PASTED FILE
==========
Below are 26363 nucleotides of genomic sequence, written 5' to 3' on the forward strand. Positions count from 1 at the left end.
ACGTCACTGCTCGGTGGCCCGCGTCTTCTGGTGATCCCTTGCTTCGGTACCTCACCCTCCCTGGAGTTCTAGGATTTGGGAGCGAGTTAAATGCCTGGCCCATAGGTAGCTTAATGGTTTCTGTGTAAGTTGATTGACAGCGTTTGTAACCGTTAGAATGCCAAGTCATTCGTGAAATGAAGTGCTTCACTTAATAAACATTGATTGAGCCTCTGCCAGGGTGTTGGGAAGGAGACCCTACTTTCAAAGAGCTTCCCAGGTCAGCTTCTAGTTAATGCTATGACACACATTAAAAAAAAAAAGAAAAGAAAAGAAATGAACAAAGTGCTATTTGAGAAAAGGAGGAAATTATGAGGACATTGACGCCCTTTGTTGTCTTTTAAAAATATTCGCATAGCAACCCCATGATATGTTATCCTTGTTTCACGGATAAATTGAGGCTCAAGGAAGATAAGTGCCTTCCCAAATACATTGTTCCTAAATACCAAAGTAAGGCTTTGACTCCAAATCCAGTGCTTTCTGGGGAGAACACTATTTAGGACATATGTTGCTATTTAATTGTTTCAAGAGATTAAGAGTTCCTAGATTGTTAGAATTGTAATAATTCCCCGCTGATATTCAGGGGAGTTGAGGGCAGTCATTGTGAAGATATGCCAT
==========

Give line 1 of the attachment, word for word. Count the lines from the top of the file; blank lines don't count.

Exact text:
Below are 26363 nucleotides of genomic sequence, written 5' to 3' on the forward strand. Positions count from 1 at the left end.